Take Two: Words We Cannot Say…Except When We Can

I am a sucker for an online linguistic survey. Recently, I saw a tweet about this survey,  being done by a PhD student in Helsinki, about attitudes towards offensive language in English. I jumped right on it.

It then got me thinking about this post that I wrote over two years ago (originally published on 10 June 2012). Here it is, with some minor edits, but still with no pictures.

Read, comment, then go take the survey!

On 23 July 2009, Henry Louis Gates was arrested on his own porch in Cambridge, MA for disorderly conduct. A neighbor thought he had been breaking in, the police were called, and then, though Dr.Gates’ identity and residence status had been confirmed, he was arrested. Judging from all reports and comments by people who would understand far better than me, the incident was an unfortunate case of wounded pride on both sides. I come to that conclusion, of course, having no personal knowledge of the events nor the potential lingering racial issues that may or may not have led up to the arrest.

Imagine my surprise when I came out from under my rock to realize that I had just taught to my Freshman Composition students an essay written by Dr.Gates entitled “What’s in a Name.”  Although perfectly aware of the Cambridge incident, I had somehow failed to link the name from the news story to the name of the author of the essay in my writing textbook. In this essay, he describes an incident from his childhood about seeing a white man respectfully use the derogatory term “George” to address the author’s father at a drug store fountain shop.

The first thing that confused my students was the term “George” as a racial slur. Granted, it was before my time, but I figured it would be the same idea as assigning one name to every man of that race in order to dehumanize them, show that they were all the same – interchangeable and expendable. The second thing I thought of, of course, was how George Foreman named all 5 of his sons George. Is he old enough to have experienced this racial slur? Is this his way of reclaiming the pejorative term in a way to wrest power from those who have traditionally been in control of naming? Or was he just being utterly narcissistic?

There were other terms in the quote given at the start of the Gates essay. I couldn’t even bring myself to say most of them out loud. It wasn’t only that I would have been slightly embarrassed to say, for example, the term “spear chucker” in front of my black students. Mostly, I felt unable to even make the sounds with my mouth because it’s been so ingrained over the course of my entire life that these terms made people feel bad. I don’t like making people feel bad and so I’ve developed such an emotional response to racial slurs that I can’t even mention them.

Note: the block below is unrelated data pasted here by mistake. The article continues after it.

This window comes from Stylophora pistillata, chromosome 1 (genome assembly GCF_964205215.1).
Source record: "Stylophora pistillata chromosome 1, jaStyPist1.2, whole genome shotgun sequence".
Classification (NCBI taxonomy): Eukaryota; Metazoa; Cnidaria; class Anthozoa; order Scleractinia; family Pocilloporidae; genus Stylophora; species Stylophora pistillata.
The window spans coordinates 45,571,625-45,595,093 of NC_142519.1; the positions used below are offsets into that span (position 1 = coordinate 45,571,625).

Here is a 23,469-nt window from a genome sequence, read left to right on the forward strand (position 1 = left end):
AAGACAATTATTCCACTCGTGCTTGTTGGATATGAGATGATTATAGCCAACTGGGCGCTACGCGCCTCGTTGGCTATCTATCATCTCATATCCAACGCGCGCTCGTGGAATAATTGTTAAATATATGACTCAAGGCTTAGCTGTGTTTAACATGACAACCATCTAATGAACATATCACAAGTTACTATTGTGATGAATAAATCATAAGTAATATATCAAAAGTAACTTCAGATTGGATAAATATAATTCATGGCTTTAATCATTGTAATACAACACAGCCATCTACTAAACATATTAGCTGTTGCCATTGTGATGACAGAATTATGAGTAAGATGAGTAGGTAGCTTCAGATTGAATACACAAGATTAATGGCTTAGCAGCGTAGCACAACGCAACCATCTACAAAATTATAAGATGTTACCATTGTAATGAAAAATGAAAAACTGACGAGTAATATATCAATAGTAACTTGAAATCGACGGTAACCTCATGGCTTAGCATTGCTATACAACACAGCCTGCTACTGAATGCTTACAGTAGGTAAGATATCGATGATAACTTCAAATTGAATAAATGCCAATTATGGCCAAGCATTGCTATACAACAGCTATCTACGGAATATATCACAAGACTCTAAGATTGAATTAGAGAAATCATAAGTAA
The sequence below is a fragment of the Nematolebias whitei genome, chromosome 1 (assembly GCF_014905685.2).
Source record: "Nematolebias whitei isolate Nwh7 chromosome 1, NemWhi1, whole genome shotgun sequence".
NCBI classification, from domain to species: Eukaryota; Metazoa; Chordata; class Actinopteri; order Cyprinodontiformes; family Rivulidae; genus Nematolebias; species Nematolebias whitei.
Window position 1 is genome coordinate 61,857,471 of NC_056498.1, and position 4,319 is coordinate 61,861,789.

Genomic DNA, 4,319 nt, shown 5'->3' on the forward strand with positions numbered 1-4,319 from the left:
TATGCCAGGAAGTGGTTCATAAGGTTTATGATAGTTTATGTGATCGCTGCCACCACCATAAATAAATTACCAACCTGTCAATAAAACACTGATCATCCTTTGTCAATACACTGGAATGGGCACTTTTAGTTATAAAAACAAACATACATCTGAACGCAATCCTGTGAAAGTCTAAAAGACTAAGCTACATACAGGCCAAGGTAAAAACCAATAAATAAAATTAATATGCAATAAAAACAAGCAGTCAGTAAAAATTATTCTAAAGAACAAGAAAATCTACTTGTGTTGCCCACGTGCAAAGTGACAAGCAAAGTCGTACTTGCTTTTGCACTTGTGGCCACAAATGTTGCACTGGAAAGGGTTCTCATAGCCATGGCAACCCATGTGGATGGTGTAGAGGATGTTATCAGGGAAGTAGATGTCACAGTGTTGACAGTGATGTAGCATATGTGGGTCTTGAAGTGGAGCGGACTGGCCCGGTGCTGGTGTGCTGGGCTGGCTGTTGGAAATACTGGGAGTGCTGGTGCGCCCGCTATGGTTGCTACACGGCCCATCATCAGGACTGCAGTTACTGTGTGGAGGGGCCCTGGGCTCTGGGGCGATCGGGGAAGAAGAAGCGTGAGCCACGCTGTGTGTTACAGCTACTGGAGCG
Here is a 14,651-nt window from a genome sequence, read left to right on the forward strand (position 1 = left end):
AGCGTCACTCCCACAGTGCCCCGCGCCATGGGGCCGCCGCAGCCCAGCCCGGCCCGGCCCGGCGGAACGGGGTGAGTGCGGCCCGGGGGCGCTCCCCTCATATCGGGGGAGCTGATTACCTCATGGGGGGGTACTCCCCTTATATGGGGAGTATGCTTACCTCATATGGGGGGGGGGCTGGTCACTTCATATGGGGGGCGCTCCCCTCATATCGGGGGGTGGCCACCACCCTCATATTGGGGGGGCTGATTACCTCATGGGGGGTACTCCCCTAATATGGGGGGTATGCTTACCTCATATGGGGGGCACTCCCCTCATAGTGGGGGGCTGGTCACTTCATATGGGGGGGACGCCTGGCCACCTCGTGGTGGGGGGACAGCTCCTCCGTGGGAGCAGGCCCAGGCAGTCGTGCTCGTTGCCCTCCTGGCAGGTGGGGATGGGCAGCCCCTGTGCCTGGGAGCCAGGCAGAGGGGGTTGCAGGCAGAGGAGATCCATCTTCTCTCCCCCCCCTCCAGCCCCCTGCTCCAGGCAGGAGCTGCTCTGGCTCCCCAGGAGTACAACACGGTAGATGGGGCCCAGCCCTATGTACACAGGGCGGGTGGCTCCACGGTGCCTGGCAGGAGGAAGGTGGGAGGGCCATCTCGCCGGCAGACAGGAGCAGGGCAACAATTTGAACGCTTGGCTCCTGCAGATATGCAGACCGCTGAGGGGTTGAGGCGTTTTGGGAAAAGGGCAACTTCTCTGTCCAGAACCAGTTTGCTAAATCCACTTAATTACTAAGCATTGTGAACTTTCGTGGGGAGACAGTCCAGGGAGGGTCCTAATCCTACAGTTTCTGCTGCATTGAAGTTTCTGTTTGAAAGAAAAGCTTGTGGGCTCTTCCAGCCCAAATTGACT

However, as is the case with many curse words, it is incredibly awkward to write even a half-way decent discussion of racial slurs without actually mentioning the words. For this reason, I will force myself to type the words in question in order to have an honest and open exploration of what the terms may have become.

There is a phenomenon of minorities taking control over terms that had previously been used to denigrate them and their lower social status in the majority culture. Often, these reclaimed words are ascribed new meanings, or at least meanings that are more skewed to the positive than the negative. “Queer” and “fag” are perfect examples. Of course they can still be used in an insulting way, but they are just as often used within the gay community with either positive or negative connotations. The words are not used to describe sexual ‘perversion’, but rather certain characteristics or personality traits.

Interestingly enough, it seems that it is being used differently in heterosexual communities as well, often meaning a jerk or a loser, which is still negative, of course, but is no longer associated with sexuality. But it is still the gay community that is reasserting control over the terms that have previously denigrated them. In 2007, the group Dykes on Bikes even defeated a legal action that objected to the trade-marking of the name, referring specifically to the use of the traditionally pejorative ‘dyke’ in their name. In fact, the legal action was initiated by a man, who felt that the term was offensive to men. This indeed borders on the absurd.

Also, women have taken on the word “bitch”. We all know what a bitch is: a mean, selfish woman who doesn’t care about anyone else as long as she gets what she wants. It’s even become a verb, ‘to bitch’, meaning to complain loudly about something.  Then women started to reinvent the word. I haven’t been able to find who said it first, but the term has been said to be an acronym for ‘babe in total control of herself.’ As contrived as this may be, the point is still a shift towards a positive meaning.